For reasons which will become clear, McMafia is not a drama about the nefarious dealings of the Glasgow underworld. Created by Hossein Amini and director James Watkins, it’s “inspired” by Misha Glenny’s 2008 book McMafia: Seriously Organised Crime, a study of 21st century global criminal and financial networks.
Although rooted in grim authenticity, however, McMafia initially reminds of last year’s The Night Manager (it’s another co-production between BBC and AMC), in its tale of a handsome Englishman caught up in a web of criminal intrigue. It’s also a shamelessly telegenic travelogue, taking in Prague, Tel Aviv, Cairo, Paris and Ravenscourt Park underground station.
We begin in opulent Mumbai. A Mr Vadim from Russia is in conference with a Mr Chopra, who assures his visitor he is “god”, with control of the police and port authorities – the ideal go-to person for someone like Vadim, who wishes to transport heroin through the city. Assured, Vadim leaves. However, in an underpass, a woman riding pillion pulls up alongside Vadim’s car, smiles and attaches a bomb to the side of his vehicle. Ka-boom!
Cut to London and our first glimpse of Alex Godman, descending the stairs at a London charity auction. Like Tom Hiddleston, he is hewn from the finest British timber. At the table are his partner, Rebecca (Juliet Rylance), who works for “ethical banker” Sydney Bloom. His own family, however, are exiled Russians – his father, Dimitri looks vodka-ravaged, soul-sick, grumbling when his son speaks to him in English rather than Russian. Later, Alex must persuade him down from the roof in the latest in a series of drunken suicidal episodes.
Casting Leviathan actor Aleksey Serebryakov as Dimitri is a coup, and he’ll hopefully be able to do more than act sullen and miffed. His doting mother is a picture of fading elegance. Then there is Uncle Boris, Dimitri’s brother. Pasty, loud, sporting a white dinner jacket, he recalls Fredo in the Godfather – but Boris is a player. And, it emerges, it was he who ordered the unsuccessful hit on Vadim. And he is now curious about who wanted him dead. In hospital, he is visited by Ilya, a close friend and senior member of the Federal Intelligence Agency.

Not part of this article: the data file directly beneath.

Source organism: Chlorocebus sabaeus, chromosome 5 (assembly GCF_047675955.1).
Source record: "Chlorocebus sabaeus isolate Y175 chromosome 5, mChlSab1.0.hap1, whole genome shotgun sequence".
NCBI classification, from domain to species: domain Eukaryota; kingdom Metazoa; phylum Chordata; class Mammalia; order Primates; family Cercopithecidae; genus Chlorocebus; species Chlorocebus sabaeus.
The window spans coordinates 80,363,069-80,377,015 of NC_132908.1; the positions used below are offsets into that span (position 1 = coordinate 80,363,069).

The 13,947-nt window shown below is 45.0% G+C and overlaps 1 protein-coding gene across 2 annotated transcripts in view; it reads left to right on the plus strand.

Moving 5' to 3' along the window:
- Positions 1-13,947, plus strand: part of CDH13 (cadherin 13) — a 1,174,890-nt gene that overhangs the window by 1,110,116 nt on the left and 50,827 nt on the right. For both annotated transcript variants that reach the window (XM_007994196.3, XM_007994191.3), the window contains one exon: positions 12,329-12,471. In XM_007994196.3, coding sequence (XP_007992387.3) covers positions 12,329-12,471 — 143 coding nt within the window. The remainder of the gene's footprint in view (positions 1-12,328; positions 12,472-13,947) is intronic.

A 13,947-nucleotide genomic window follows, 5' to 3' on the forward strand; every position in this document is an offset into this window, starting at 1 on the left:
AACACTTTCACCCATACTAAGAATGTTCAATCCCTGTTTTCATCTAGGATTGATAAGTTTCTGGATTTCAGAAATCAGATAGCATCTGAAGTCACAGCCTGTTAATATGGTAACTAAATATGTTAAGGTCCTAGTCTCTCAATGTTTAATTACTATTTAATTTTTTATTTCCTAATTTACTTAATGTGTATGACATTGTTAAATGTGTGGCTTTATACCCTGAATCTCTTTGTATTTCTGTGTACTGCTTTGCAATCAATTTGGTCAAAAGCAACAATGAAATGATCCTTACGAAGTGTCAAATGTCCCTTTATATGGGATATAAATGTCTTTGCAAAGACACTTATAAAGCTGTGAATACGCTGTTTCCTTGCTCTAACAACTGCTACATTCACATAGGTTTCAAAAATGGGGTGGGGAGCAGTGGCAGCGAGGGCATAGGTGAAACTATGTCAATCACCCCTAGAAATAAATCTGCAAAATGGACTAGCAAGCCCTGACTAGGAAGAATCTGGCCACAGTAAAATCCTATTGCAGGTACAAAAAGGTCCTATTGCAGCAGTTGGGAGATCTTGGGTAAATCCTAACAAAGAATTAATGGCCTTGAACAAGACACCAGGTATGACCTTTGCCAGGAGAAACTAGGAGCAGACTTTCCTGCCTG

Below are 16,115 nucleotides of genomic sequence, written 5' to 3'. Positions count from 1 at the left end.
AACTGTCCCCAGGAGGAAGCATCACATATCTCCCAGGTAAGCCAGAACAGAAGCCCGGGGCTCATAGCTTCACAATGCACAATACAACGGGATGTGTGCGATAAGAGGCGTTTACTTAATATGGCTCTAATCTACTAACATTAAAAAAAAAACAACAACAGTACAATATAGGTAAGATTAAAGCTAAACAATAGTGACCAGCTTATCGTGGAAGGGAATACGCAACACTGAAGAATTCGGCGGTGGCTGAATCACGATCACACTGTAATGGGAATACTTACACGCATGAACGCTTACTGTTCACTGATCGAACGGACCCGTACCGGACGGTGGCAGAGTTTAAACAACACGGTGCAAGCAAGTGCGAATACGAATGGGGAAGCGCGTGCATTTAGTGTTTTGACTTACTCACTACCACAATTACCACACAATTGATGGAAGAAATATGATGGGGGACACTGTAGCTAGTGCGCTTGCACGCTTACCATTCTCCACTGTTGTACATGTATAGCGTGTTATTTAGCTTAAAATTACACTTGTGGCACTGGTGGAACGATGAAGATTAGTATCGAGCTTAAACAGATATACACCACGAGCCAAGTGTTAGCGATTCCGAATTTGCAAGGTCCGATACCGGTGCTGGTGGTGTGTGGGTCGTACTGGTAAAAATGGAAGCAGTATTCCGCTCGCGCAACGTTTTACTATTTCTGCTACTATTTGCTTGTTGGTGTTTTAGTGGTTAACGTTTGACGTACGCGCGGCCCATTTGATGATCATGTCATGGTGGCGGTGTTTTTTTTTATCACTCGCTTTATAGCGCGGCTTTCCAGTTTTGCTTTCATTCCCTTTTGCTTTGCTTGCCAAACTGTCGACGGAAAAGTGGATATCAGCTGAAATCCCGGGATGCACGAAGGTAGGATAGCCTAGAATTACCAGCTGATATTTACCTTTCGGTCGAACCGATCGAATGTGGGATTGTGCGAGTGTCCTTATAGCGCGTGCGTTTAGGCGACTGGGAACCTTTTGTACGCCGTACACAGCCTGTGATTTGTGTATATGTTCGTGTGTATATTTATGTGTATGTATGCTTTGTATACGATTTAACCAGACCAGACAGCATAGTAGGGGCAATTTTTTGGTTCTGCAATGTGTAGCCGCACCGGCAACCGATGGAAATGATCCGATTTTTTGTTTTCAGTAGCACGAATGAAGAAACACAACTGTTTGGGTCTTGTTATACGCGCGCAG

Alex loves his family deeply but business-wise he keeps a distance. He has set up his own investment company and prides himself on playing with a straight English bat, avoiding any associations with the dubious Russian money into which he was born. When Boris proposes that he go into business with an associate of his in Israel, Alex firmly demurs.
Back at his office, Alex learns of an article about his company’s supposed Russian links. Fabricated rumours, but now investors are withdrawing. Reluctantly, he approaches an English colleague, Alan, to see if he will help make up the investment shortfall. But oily Alan only agrees to do so in return for a chunk of the company. Desperate, Alex agrees to meet with Boris’s Israeli chum, a Mr Kleiman, after all, and they travel to Tel Aviv.
Having stoically fended off the amorous attentions of one Tanya in a nightclub, in the midst of an air raid siren, Alex is introduced to Kleiman. If he is a gangster, he looks like the kindler, gentler, Corbyn-esque sort. He has made his pile in “shipping and entertainments”, as one does. It’s clear that he is a direct rival to Vadim.
Back in London, Alex learns from his colleague that it was Boris who spread the rumour that caused the company’s crisis. Alex goes up to Boris’s home to confront him but when there, finds that his uncle is entertaining guests, three bald Russians seeking cash to go to war with Vadim. Over caviar, however, one of them attacks Boris with a knife, slitting his throat. Alex fends off his own assailant and escapes to the basement, where he phones to warn his family that they too are under attack; a successful call to the police prompts the assailants to flee.
At Boris’s funeral, Tanya reappears, lying to Rebecca that he and Alex are old friends. He does not correct her. He is handed a card by Tanya’s associate with a sim card attached – this is how he will communicate with Kleiman. They meet in London, where Kleiman explains that the reason McDonalds is bigger than Burger King is simply that there are more of them – he wishes to apply the same business model to destroy Vadim. McMafia, see? Alex protests he is a “banker not a gangster” but he’s sinking visibly into the mire.
Concerned for his distraught and broken father, Alex meets Vadim in Paris, essentially to beg for his father’s life – he’s a harmless old man, he says. It’s an emollient exchange charged with underlying menace. “Are you harmless?” Vadim asks Alex. No response. Credits.